50 states of solar incentives: Washington


Washington, home to Seattle and plenty of rainy days, is proving that solar can be cost-effective even in cloudy conditions. While it had lagged other states with similar sized economies in the past, in 2022 Washington ranked 15 among the states in terms of solar capacity, nearly doubling its cumulative installed capacity to 585 MW.

This equates to enough solar to power just under 60,000 households, said the Solar Energy Industries Association (SEIA). SEIA estimates that $1.3 billion has been invested in solar in the state, with nearly 150 companies and 4,000 employees working in the industry.

Image: Solar Energy Industries Association

SEIA projects that another 1.4 GW of solar will be added over the next five years, more than doubling cumulative installed capacity once again.


Solar customers who install systems of 100 kW of capacity or below are eligible for net metering in Washington. The policy was enacted in 1998 and remains available today from the three main utilities operating in the state. Net metering involves a solar customer sending excess daytime energy production to the grid in exchange for credits on their utility bills.

 The Washington Utilities and Transportation Commission website contains links to net metering specifics for the three major utilities Avista Corporation, Pacific Power & Light, and Puget Sound Energy.

Washington residents also have vested rights to solar easement laws. This means that neighbors cannot build structures that shade an existing solar array. Furthermore, Washington’s solar rights laws prohibit homeowners’ associations from blocking residential solar projects.

Thanks to the Inflation Reduction Act of 2022, Washington residents and all U.S. residents alike are offered the Federal Investment Tax Credit (ITC). The credit applies to 30% of the installed system cost and can be rolled over if you do not have a large enough tax appetite in year one.

Based on a 4.9 kW system, informational site SolarReviews estimates the price of a Washington solar array to be an average of $11,647 after receiving the federal ITC. This equates to $2.77 per Watt.

In April 2022, Washington passed a solar incentive program aimed at expanding the opportunities for low-income residents to access renewable energy through an increased focus on installing community solar projects in the state. HB 1814 created a new $100 million incentive program, which began in 2023, that will provide funding for low-income households and low-income service providers’ installing solar.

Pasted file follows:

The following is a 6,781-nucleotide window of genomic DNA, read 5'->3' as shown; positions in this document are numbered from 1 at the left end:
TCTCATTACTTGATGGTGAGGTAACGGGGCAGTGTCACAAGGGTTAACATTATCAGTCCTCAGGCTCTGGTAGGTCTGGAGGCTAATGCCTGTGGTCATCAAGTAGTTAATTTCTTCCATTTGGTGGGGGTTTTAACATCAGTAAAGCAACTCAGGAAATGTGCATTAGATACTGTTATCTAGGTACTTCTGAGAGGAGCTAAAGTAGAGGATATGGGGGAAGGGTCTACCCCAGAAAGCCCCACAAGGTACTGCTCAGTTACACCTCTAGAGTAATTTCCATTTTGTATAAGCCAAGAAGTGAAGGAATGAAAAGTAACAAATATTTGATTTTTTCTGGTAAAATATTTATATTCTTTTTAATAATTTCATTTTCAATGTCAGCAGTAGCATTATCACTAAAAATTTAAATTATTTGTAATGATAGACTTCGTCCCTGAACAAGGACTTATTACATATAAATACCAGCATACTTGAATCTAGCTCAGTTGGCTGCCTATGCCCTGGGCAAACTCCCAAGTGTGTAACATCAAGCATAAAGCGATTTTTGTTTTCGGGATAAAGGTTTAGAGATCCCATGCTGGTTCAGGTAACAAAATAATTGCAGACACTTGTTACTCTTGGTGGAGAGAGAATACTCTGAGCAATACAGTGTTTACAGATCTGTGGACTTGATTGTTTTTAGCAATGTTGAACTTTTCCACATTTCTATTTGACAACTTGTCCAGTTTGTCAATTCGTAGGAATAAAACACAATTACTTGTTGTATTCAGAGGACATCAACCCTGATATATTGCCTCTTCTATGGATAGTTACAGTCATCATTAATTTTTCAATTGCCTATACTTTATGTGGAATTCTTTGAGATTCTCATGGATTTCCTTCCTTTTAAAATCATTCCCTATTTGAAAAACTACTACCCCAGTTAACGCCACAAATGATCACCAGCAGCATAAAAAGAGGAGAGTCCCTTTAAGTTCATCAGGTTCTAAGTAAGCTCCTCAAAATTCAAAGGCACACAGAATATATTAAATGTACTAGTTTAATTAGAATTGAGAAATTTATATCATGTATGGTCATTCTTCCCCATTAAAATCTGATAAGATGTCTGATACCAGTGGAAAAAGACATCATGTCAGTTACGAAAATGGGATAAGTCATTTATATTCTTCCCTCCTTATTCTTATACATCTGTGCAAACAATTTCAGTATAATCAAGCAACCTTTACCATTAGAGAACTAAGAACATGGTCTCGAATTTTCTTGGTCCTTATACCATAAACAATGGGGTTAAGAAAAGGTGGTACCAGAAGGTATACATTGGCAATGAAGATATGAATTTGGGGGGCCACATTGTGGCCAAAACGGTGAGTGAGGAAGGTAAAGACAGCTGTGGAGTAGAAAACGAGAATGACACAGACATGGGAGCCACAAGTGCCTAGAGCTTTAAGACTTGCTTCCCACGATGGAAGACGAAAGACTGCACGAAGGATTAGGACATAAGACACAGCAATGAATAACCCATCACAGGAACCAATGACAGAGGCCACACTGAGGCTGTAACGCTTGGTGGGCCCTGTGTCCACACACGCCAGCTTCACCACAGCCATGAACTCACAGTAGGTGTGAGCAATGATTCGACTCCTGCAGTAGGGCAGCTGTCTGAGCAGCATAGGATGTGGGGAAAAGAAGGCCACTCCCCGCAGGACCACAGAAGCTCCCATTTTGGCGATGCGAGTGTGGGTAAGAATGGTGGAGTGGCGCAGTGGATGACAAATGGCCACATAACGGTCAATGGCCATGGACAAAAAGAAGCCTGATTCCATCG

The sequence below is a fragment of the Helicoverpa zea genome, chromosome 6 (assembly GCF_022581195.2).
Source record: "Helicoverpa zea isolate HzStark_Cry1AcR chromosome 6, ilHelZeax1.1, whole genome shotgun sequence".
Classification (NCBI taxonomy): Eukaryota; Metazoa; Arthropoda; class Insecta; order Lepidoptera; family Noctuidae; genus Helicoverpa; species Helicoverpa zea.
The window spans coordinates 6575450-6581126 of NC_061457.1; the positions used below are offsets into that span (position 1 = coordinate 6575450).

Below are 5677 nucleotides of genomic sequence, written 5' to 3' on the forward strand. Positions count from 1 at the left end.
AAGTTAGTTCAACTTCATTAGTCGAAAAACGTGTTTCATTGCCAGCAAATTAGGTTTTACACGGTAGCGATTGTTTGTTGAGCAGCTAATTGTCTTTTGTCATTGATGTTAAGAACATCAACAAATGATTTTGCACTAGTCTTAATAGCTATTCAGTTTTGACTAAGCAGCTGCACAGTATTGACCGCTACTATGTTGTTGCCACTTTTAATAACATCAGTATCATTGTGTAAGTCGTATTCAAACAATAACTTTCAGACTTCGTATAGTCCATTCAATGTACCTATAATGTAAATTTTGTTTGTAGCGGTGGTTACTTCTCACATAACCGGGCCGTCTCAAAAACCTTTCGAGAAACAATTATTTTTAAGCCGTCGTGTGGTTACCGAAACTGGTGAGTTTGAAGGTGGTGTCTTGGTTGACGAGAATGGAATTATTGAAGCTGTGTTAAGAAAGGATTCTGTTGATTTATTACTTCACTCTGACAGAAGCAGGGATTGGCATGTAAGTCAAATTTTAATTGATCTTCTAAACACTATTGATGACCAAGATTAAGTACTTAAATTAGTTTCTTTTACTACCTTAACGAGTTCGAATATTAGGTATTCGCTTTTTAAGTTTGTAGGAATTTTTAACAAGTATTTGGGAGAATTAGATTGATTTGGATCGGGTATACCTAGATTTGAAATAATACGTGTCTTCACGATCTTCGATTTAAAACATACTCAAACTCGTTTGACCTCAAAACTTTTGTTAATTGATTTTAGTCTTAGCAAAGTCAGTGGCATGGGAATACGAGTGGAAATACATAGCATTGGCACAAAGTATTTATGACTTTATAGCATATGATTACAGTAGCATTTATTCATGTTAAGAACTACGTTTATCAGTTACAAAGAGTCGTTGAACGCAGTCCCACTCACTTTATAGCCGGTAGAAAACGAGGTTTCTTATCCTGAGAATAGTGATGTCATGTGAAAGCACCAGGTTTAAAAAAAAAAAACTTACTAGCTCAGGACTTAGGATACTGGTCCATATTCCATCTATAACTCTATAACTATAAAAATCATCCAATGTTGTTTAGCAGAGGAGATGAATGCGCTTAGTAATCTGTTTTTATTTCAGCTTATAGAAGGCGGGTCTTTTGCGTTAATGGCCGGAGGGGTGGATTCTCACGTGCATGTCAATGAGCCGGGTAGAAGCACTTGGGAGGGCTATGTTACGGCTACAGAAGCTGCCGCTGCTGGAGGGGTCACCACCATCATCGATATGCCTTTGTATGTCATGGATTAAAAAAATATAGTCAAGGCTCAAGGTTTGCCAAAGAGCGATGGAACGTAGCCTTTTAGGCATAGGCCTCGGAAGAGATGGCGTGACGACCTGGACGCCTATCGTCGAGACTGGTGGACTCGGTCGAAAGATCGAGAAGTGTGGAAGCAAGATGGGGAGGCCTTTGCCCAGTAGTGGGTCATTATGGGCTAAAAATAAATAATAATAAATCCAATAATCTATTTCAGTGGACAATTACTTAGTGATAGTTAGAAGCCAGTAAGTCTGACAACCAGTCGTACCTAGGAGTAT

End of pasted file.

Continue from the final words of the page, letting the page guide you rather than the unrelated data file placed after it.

Like the state’s previous solar incentive programs, Washington State University (WSU) Energy Extension will manage the $100 million in funding, providing grants to community solar projects around the state.

Notable project

This February, Avangrid announced the completion of construction and activation of a 150 MW solar project in Klickitat County, making it the largest solar facility in Washington by a large margin. Lund Hill solar sits on roughly 1,800 acres of mixed-use land leased from private owners and the Washington Department of Natural Resources, the state’s solar power land lease.

The project supplies electricity as part of utility Puget Sound Energy’s (PSE) program called Green Direct, which enables governments and large commercial customers to purchase 100% renewable energy contracts from dedicated local sites.

Governor Jay Inslee celebrated the activation, commenting, “with our efforts this upcoming session, this should be the first of many clean energy projects that bring good-paying jobs and affordable, zero-emission energy to Washingtonians.”

The project will supply electricity for PSE’s second round of the Green Direct program. So far, the program has connected more than 40 customers with renewable energy, including six state government agencies, like the Washington Department of Health, Ecology, and Transportation. PSE targets 100% clean energy by 2045, as mandated in Washington’s Clean Energy Transformation Act.

Up next 

Last time, the pv magazine USA tour of state solar incentives reviewed New Mexico, and next, we will head to Oregon.

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